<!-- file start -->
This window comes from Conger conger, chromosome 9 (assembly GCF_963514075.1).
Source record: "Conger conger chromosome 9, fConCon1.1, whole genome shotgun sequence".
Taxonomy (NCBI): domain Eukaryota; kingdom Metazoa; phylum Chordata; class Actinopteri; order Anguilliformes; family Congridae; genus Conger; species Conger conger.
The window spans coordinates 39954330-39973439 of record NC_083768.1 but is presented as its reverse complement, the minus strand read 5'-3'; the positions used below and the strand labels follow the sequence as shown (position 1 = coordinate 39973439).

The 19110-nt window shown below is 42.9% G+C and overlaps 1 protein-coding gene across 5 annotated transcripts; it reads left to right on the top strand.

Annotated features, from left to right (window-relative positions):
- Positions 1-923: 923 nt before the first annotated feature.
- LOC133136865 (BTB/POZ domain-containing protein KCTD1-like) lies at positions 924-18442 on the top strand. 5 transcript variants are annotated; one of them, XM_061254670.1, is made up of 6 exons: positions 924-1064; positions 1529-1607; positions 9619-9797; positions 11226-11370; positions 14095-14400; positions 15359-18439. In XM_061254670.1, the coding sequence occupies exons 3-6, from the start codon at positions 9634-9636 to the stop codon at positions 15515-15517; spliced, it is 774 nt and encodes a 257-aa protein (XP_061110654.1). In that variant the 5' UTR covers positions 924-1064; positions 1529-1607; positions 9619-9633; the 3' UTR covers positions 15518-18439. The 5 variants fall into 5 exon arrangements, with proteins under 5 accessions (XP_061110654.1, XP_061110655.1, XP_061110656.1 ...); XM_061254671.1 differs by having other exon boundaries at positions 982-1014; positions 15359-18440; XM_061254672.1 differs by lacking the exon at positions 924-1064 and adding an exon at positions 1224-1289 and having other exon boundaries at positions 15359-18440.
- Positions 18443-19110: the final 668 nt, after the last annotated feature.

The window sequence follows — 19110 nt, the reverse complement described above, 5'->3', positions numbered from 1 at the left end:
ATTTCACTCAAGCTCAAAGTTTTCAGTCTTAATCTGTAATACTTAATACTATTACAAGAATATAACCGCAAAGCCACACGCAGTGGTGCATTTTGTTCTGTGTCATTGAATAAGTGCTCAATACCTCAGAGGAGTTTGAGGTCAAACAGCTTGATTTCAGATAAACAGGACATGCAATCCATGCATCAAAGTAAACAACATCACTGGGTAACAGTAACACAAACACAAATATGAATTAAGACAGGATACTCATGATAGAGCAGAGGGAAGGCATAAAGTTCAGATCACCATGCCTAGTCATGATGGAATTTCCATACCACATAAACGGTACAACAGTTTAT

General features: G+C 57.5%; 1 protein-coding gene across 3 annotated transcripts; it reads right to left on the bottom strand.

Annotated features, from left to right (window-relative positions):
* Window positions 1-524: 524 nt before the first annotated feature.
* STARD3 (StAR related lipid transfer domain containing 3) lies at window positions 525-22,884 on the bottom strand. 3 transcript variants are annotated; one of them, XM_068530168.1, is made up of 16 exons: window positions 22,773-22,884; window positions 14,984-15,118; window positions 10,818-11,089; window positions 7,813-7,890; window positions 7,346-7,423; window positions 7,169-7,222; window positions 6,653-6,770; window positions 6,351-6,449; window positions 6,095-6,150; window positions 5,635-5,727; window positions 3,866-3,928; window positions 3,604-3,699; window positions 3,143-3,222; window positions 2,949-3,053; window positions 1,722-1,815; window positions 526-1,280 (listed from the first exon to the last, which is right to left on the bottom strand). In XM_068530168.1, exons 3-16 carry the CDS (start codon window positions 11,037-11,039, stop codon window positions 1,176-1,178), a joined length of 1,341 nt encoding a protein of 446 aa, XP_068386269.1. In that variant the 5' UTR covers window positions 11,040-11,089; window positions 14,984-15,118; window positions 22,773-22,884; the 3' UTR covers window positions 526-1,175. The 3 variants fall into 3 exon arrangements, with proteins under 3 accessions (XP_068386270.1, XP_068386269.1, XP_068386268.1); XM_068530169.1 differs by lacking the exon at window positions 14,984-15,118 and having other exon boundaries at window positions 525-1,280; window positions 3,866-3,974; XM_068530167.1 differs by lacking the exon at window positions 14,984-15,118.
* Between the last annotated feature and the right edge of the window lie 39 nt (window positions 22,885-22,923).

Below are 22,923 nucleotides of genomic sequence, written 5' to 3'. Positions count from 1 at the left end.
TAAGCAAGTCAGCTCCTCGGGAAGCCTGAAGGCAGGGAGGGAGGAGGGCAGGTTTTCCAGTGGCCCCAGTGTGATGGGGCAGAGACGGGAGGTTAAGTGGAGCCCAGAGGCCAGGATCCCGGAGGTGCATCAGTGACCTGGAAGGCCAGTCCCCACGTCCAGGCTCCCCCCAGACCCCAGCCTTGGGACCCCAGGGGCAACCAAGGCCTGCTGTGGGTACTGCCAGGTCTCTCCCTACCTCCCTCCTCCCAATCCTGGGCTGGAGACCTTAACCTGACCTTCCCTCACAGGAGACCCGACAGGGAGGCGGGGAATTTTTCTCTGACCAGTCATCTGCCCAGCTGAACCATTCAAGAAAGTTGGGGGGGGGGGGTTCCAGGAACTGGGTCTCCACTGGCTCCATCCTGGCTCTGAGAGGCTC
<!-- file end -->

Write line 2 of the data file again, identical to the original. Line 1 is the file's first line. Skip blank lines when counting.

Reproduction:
Source record: "Conger conger chromosome 9, fConCon1.1, whole genome shotgun sequence".